Road Map" for the EU - Colombia and Peru FTA, insufficient for the NGOs, Trade Unions, and two political parties

Stefan Gran (DGB), Jürgen Klute (GUE/NGL), Catherine Grèze (GREENS), Hernán Trujillo (CUT)

Brussels, 13 June 2012. Today, on the 13th of June, it was put forth in the plenary of the European Parliament (EP) the resolution to ask Colombia and Peru to define a “Road Map” to guarantee the protection of labor rights, the environment, and human rights in the ratification process of the Free Trade Agreement between the European Union, Colombia, and Peru.

This resolution is the direct consequence of a controversial situation that came to surface during key debates in the European Parliament regarding the ratification of this Treaty.

However, civil society organizations like ALOP, Grupo Sur and Oidhaco manifest their dissatisfaction with the terms of this resolution that already, among other things, lacks the binding mechanisms that guarantee sustainable development in relation with the FTA.

For the aforementioned reasons, the “Road Map” does not respond to the concerns raised by European, Colombian, and Peruvian civil society, and it makes the same mistakes that were established with the US – Colombia FTA because it does not establish measurable and verifiable commitments to improve the situation in regard to human rights, labor rights, and protection of the environment before it is considered for ratification by the EP.

In the same line, the Director of the Department of Judicial and Legislative Affairs of the Central Union of Workers (CUT) in Colombia, Hernán Trujillo, expressed yesterday at a press conference in the European Parliament in Strasbourg that in Colombia violations against freedom of association continue to be committed. “So far this year seven trade unionists have been murdered and there have been increased threats against union leaders. We do not agree that labor rights are derived from the FTA. This, by contrast, shows the Colombian government’s lack of political will to move in this direction.” Trujillo recalls that the conclusions and recommendations of the High Level Mission of the ILO, which visited Colombia in 2011, have yet to be fulfilled and, even today, basic legislation like the Statute of Labor have yet to be passed.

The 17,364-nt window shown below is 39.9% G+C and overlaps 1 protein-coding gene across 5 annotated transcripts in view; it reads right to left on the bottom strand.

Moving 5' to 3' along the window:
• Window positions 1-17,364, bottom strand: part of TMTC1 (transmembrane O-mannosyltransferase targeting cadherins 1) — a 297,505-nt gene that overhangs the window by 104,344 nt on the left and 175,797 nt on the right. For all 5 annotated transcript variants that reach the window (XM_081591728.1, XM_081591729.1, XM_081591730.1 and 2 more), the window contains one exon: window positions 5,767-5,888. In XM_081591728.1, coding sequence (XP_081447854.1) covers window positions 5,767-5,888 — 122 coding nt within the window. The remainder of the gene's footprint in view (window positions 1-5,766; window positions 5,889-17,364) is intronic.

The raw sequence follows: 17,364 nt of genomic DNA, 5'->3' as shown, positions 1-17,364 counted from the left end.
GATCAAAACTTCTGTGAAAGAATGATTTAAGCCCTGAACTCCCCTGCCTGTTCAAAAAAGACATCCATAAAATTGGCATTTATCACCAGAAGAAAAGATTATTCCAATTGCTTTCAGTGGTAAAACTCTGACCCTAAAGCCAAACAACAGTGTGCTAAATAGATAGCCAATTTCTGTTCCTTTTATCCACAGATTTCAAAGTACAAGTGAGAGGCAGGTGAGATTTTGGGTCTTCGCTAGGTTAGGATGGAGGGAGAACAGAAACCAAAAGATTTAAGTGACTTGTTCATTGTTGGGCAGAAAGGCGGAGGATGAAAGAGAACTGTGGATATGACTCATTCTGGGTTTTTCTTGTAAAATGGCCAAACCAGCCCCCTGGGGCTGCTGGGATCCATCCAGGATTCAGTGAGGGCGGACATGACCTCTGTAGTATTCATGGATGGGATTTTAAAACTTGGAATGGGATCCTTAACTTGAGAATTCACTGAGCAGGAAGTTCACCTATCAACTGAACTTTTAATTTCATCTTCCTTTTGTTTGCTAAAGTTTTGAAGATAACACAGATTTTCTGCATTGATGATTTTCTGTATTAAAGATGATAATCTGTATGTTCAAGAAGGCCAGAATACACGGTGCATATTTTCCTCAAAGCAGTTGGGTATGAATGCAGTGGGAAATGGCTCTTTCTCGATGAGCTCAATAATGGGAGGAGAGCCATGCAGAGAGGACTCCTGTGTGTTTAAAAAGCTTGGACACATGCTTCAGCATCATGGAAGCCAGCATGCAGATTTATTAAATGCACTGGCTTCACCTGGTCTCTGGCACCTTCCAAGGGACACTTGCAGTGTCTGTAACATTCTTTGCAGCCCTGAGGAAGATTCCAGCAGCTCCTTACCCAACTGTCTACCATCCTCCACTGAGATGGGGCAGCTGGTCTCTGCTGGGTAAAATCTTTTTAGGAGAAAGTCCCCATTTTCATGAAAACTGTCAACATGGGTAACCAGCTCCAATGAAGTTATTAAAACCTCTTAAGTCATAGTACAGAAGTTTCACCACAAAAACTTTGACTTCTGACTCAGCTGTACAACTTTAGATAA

This last May the US – Colombia FTA entered into force, but for Hernán Trujillo, the “Road Map” previously defined with the United States has not brought any improvement. On the contrary, “We are sure that the impacts of this agreement will worsen the situation.”

For MEP Jürgen Klute of the European United Left, the man who organized the press conference prior to the adoption in the plenary of the “Road Map,” “This bill does not comply with the minimum conditions for an effective contribution to the improvement on human rights, environmental protection, and labor conditions.” Klute insists that these mechanisms should be applied and their impact evaluated before the Parliament makes the decision as to whether or not they will ratify the treaty.

Catherine Grèze of the Greens has stated that “The Road Map does not ask for a responsible attitude from European businesses, nor does it involve European institutions in the preparation of the document. Therefore, it leaves free the hands of the governments of Colombia and Peru.” The European Parliamentary said during the press conference that the Greens, like the European United Left group, will be vote against the weak “Road Map” proposed from the European Parliament.

For ALOP, Grupo Sur, and Oidhaco, with this decision the European Parliament has lost an opportunity to play an important role in improving the situation in Colombia and Peru by taking advantage of the discussion of this agreement. Instead, Parliament has turned its back on the numerous requests and concerns expressed and supported by various civil society organizations in Latin America and Europe, as affirmed by Stefan Gran of the German DGB trade union, “while the ‘Road Map’ is not integrated with the treaty itself, this does not mean that it is not binding, and commitments are worthless.” Gran recalls that in the case of the current agreement, the General System of Preferences, the limitations of the European Parliament are revealed as they failed to implement the binding clauses of the GSP, while equally demonstrating their unwillingness to do so.